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Glass half full: Bars reopen at 50 percent capacity

Kentucky bars and restaurants were allowed to double their capacity last week, but that means they are still operating with half as many customers as they were allowed to have before they were closed in March because of the coronavirus pandemic.

Some Winchester bar owners and managers say they are getting by with the restrictions on how many customers they can have, but it isn’t ideal.

The bars downtown early Saturday evening were busy but not crowded.

Most of Wildcat Willy’s customers were drinking outdoors on the deck, and Abettor Brewing Company had a few couples and friends out front on the patio. Only a few customers were inside.

At Engine House Pub and Pizza Parlor, there were more people inside because there was an Elvis Presley impersonator, and they were doing trivia and karaoke. People were lined up at the bar, and there were a few at tables inside the dining room and a few more outside.

Chad Walker, who owns the restaurant with his wife, Lindsay, said he had noticed an improvement in business since restaurants and bars were allowed to increase their capacity from 25 to 50 percent on Monday, Aug. 10.

“I think we’ve seen lunch stay about the same, and dinner has picked up a little bit,” he said.

And 50 percent capacity is OK, he said.

“The maximum we can have is 50 people,” and that many in such a small space is “really full,” he said.

“Our goal is to stay at about 50 percent all the time,” he remarked.

The outdoor seating this summer, he said, has helped sales. It’s not ideal because the sidewalk is right next to heavily congested Lexington Avenue, and there’s loud traffic noise, but some people feel more comfortable eating outside, and he’s afraid he’ll lose a lot of his business when the weather turns colder.

Walker said restaurant owners get “conflicting messaging” from public officials.

“It seems like it changes weekly, so we’ve got to stay on our toes as far as what is allowed,” he said.

The governor’s guidelines, for example, say that no one can sit at a bar, but Walker said they have “been back and forth on that.”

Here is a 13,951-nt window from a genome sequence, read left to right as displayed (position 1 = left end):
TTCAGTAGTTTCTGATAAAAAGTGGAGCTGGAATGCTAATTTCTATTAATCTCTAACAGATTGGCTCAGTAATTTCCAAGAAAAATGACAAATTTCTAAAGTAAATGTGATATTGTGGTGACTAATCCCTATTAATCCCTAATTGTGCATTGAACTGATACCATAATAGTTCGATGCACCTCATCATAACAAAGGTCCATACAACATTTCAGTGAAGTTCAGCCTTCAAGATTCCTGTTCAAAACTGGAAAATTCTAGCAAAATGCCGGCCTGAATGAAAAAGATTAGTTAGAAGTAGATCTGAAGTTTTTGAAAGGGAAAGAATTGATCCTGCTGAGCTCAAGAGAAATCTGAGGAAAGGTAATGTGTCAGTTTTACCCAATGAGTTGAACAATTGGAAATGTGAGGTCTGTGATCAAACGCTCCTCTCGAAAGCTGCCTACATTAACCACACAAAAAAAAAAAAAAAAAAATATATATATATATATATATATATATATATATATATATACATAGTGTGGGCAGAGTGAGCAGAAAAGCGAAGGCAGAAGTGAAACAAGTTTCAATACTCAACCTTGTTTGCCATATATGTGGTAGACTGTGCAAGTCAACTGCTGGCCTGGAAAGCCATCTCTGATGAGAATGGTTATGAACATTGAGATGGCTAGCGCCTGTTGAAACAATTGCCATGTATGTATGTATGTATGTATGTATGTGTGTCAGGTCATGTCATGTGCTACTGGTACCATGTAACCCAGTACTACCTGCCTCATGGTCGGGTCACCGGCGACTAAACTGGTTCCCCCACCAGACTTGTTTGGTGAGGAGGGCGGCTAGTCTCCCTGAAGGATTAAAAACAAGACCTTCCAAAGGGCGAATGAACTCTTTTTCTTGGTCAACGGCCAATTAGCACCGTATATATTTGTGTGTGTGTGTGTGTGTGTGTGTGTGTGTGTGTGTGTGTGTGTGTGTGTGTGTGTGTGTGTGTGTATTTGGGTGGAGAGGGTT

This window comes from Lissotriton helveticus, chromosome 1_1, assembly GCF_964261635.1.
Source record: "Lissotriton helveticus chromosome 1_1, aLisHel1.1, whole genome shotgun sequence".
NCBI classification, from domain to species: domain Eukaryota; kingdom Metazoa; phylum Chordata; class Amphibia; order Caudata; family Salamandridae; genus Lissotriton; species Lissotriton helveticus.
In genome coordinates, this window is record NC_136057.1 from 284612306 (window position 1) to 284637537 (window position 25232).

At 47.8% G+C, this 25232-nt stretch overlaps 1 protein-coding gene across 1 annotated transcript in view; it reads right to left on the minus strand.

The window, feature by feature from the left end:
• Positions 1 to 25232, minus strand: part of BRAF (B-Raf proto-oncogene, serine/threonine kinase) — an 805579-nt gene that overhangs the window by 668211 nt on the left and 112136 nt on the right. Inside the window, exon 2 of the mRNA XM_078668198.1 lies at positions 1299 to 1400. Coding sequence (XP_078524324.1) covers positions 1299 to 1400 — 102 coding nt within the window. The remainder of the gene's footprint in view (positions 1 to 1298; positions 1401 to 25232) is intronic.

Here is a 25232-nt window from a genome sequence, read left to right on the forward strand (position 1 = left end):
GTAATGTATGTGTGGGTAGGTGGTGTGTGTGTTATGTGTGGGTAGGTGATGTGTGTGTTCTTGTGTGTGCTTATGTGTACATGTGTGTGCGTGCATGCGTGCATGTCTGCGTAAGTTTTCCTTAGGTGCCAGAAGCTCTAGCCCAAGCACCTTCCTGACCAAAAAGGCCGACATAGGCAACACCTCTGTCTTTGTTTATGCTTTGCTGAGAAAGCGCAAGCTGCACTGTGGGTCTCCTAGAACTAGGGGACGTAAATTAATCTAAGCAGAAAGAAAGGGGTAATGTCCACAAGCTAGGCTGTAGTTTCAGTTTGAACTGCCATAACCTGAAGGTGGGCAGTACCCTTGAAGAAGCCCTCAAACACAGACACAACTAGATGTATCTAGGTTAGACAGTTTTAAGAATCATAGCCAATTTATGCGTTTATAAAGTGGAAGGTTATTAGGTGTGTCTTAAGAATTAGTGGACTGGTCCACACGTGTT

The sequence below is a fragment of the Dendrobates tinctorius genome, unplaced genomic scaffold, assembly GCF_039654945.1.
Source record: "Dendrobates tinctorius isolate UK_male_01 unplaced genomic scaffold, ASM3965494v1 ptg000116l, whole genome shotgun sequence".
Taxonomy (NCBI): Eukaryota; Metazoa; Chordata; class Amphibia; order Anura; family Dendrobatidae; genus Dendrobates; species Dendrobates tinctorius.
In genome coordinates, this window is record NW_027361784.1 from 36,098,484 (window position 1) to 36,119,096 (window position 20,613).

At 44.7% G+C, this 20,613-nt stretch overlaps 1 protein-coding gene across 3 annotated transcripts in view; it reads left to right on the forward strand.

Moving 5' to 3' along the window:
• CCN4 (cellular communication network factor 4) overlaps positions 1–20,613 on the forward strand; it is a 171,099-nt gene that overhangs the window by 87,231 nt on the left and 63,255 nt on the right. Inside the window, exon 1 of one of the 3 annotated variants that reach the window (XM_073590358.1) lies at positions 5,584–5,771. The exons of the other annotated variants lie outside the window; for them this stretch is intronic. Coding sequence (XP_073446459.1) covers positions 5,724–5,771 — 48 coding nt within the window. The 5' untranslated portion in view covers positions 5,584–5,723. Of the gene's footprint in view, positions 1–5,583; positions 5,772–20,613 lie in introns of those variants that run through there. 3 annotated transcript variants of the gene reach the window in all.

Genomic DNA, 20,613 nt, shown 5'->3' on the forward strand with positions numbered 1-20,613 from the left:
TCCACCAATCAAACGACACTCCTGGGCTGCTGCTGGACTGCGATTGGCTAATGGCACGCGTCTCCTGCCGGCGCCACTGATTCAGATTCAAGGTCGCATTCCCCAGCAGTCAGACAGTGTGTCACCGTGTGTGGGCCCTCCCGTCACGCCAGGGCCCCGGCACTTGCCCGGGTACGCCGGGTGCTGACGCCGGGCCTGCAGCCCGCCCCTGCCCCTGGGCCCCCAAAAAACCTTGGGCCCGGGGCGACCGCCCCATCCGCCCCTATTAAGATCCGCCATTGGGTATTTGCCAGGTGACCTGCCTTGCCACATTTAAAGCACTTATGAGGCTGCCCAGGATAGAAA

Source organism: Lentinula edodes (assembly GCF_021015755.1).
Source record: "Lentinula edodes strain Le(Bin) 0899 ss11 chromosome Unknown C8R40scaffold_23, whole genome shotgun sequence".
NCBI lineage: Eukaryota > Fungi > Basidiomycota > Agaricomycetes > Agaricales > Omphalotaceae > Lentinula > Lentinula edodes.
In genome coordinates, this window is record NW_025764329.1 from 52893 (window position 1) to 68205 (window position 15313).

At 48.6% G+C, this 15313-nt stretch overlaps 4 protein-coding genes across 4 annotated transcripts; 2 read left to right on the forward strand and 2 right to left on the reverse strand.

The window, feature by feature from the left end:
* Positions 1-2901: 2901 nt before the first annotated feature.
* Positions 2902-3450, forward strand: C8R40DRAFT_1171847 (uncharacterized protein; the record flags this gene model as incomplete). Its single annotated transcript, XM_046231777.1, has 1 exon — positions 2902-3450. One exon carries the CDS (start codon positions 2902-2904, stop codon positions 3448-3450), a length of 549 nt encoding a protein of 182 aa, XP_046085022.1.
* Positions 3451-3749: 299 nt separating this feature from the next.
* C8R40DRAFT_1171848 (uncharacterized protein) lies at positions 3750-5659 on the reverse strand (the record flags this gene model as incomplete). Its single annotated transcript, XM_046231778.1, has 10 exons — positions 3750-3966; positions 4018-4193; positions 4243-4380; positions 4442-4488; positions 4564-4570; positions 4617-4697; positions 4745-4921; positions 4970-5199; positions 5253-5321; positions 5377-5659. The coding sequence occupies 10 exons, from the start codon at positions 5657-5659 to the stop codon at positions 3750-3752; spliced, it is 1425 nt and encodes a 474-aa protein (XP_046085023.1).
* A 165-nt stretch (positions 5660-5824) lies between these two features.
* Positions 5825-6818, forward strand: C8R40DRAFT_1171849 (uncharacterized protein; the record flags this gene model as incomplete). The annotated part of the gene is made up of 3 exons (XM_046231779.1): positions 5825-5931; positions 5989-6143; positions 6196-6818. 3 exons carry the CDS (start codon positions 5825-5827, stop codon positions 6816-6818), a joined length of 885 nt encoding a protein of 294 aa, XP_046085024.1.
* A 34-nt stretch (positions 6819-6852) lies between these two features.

“We’ve sent notices to the governor, and we’ve talked with our own lawyer, and because we’re at a minimal capacity, they don’t seem to have an issue with it,” he said.

The restaurants and bars have to stop serving food and alcohol at 10 p.m., and customers must be gone by 11.

Normally, bars are busiest after 10 p.m.

Other rules include keeping tables at least six feet apart, requiring guests to wear masks except when they’re seated, and they aren’t supposed to stand or walk around except to go to the restroom, and when they do, they are supposed to wear a mask. Walker said the rules help protect his staff as well as the customers, and the employees around many people in the course of their shift.

“We’re trying to keep this little bar safe,” he said.

Walker thinks the business will do OK with reduced capacity even if the restrictions last a while.

“We could hang in there because we’re so small,” he said, but big restaurants that seat 250 people would be hurt by having to operate at half capacity. Most restaurants need to have at last 60 percent, he said.

John Howard, general manager at Abettor Brewing Company, said there is “clearly a difference” wth the bar operating at only 50 percent.

“We can only have 23 people inside. That makes staffing a challenge,” he said.

But they do a good business on the patio when the weather is warm.

“We’re cruising along right now,” he said. “Obviously, we would prefer to be operating at full capacity if we can do it safely, but we’re doing pretty well.”

One thing they can’t do is big events like the “night market” they had planned on having this summer, which would have brought in an estimated 400 customers, several food trucks and vendors, and live music.

Asked whether losing outdoor dining in the winter will hurt, Howard answered, “Only time will tell. There’s no way to predict what’s going to happen.”

The manager wouldn’t say whether or not he felt the restrictions were necessary.

“We’ll follow the mandates” regardless of what they they think about them, he said.

Most of their patrons understand they’re just enforcing rules handed down from authorities, and they are compliant, he said. They haven’t had many incidents with people not wanting to do what they are required.

About Randy Patrick

Randy Patrick is a reporter for Bluegrass Newsmedia, which includes The Jessamine Journal. He may be reached at 859-759-0015 or by email at randy.patrick@bluegrassnewsmedia.com.

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